In a small, crowded theater in New York’s West Village the night of August 8, a group of thirty indigenous women from central Mexico finally got a chance to perform their play before a U.S. audience.
The cast, members of the community group Soame Citlalime (“Women of the Star” in Náhuatl), had spent the past year creating “La Casa Rosa,” a 90-minute drama about the impact of immigration on their village, San Francisco Tetlanohcan, east of Mexico City in the state of Tlaxcala. An April tour in New York and New Haven, sponsored by the New Haven-based Institute for Social and Cultural Practice and Research in Mexico (IIPSOCULTA U.S.), had to be cancelled at the last minute when the U.S. embassy in Mexico City denied the group’s application for visas.
But the women were determined to get their message to people in the United States, and the State Department relented in July, after the intervention of New Haven mayor John Destefano and Congress member Rosa DeLauro.
Asked shortly before the performance what their message was, cast member Yolanda Mendieta gave an answer that would surprise many people here: “No más migración.” No more migration.
Open It Up or Shut It Down
While many people in the United States think of immigration from Latin America as a “silent invasion” by people desperately eager to live in El Norte, the view from Tetlanohcan is very different.
“La Casa Rosa” uses tensions between two sisters over inherited land to dramatize the realities of immigration for those left behind: the disruption of family ties, the erosion of local culture, and the fears for friends and relatives crossing a border region where at least 5,000 people have died in the last 15 years. According to Mendieta, 30 percent or more of the villagers have taken the dangerous journey to the north.
But why do so many people leave? Tetlanohcan residents have learned the reality behind promises of a better life through “free trade” and “globalization.” Trade pacts like NAFTA have devastated rural villages in Mexico by forcing local farmers into an unequal competition with tax-subsidized U.S. agribusiness giants like Cargill. With no way to make a living at home, the campesinos go to the North, where anti-immigrant legislation leaves them defenseless against super-exploitation by U.S. employers.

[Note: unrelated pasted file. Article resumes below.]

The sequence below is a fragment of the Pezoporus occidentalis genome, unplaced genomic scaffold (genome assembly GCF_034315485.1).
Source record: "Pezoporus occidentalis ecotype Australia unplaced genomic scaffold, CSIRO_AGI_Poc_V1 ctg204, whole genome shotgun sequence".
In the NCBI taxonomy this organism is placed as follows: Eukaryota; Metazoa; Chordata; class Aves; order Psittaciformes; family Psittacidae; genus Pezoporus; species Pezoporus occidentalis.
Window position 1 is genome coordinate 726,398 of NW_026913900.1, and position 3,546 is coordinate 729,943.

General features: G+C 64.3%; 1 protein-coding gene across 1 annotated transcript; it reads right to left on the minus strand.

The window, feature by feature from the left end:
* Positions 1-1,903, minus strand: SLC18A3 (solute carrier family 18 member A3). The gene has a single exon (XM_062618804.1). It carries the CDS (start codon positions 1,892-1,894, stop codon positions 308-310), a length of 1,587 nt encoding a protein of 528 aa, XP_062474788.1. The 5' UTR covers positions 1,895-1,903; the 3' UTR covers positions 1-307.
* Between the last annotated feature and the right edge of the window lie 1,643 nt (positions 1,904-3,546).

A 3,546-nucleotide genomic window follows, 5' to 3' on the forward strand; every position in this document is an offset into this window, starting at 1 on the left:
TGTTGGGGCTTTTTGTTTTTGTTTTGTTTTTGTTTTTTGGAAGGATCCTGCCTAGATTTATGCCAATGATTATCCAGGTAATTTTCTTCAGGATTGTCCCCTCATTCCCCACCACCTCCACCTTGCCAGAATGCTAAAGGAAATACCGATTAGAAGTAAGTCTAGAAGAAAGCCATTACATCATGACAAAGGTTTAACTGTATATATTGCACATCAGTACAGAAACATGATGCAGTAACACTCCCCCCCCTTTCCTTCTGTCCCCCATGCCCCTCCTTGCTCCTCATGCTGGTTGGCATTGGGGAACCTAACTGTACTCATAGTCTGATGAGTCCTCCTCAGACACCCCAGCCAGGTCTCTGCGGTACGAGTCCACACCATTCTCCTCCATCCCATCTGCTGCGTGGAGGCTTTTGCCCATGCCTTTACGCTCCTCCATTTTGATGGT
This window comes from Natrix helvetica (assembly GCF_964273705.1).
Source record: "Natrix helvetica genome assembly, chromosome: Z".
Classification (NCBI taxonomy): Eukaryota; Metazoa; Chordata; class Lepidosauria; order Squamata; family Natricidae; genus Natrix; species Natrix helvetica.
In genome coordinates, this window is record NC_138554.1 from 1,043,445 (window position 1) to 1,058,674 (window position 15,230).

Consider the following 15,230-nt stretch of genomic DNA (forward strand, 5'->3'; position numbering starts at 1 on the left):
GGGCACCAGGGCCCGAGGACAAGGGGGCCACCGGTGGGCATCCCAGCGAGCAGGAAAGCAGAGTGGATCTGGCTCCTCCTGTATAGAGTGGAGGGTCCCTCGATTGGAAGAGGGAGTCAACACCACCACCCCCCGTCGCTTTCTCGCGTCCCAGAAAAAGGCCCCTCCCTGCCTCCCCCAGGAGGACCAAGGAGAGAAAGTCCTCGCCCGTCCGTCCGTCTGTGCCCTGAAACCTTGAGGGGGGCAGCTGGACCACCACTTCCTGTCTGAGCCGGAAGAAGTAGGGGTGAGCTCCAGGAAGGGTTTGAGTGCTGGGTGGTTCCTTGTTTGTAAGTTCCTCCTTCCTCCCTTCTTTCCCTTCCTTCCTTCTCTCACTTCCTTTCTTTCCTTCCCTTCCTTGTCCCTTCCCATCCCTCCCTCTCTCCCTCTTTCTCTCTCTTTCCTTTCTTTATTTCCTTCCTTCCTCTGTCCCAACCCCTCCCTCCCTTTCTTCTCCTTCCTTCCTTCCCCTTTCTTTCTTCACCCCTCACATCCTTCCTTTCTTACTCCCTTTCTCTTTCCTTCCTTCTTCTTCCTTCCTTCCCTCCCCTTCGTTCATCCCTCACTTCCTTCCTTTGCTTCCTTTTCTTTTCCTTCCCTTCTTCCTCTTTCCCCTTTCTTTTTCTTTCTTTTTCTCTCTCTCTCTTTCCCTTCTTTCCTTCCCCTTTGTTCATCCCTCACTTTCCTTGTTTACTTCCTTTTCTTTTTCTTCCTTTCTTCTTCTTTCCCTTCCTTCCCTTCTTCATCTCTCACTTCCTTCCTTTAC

One of the sisters, Juana, forms a women’s group — very much like Soame Citlilame itself — to organize around these issues. Near the end of the play the group holds a demonstration. Either close the border for real, the protesters say, directly addressing the audience, or open it up. Either end immigration completely, or let immigrant workers enjoy full labor rights when they come here.
Tamales and “Social Change”
Despite its strong political message, “La Casa Rosa” is more than simple agit-prop. Using improvisation techniques under the guidance of actor-writer Daniel Carlton, the cast members created their drama out of their own experiences. They really feel the emotions they portray, and they’re not afraid to show the difficulties, and occasional comedy, of political organizing. Juana’s group suffers from the problems activists encounter everywhere: gossip, backbiting, demoralization, and people who think “social change” means throwing better parties.
What may be the most moving moment — although still with a touch of humor — comes when Juana tries to teach her “modern” nieces how to make tamales.
Community theater has become an important part of political organizing in Latin America, where every group, including Mexico City street sweepers, seems to use street theater to advance its cause. This phenomenon is spreading here as well, partly as a result of immigration. In 2008 and 2009, “La Casa Rosa” director Carlton worked with a group of immigrant youths, mostly Latinos, in New York City to produce a play drawn from their own experiences coming to the city.
After the performance on August 8, Carlton told the hot but enthusiastic audience that the group’s tour would continue to the end of September. The women and their sponsors were still booking performances, he said, trying to bring their story to as many people as they could, especially the ones who needed a fresh perspective on immigration. Carlton added that there was some possibility of an engagement in Arizona.
“La Casa Rosa” is in Spanish, with English super-titles.
For a schedule of performances, go to www.lacasarosausa.blogspot.com
For bookings, email firstname.lastname@example.org or email@example.com
For a documentary on the creation of “La Casa Rosa,” see: vimeo.com/13606290 or mrzine.monthlyreview.org/2010/tetlanohcan100810.html
For coverage (in Spanish) of a performance of “La Casa Rosa” at the Universidad Iberoamericana (UIA) in Puebla, see: Víctor Hugo Varela Loyola, “Conciencian mujeres sobre la migración”
For more on the right not to migrate, see: David Bacon, “The Right to Stay Home”
David L. Wilson is co-author, with Jane Guskin, of The Politics of Immigration: Questions and Answers, Monthly Review Press, July 2007.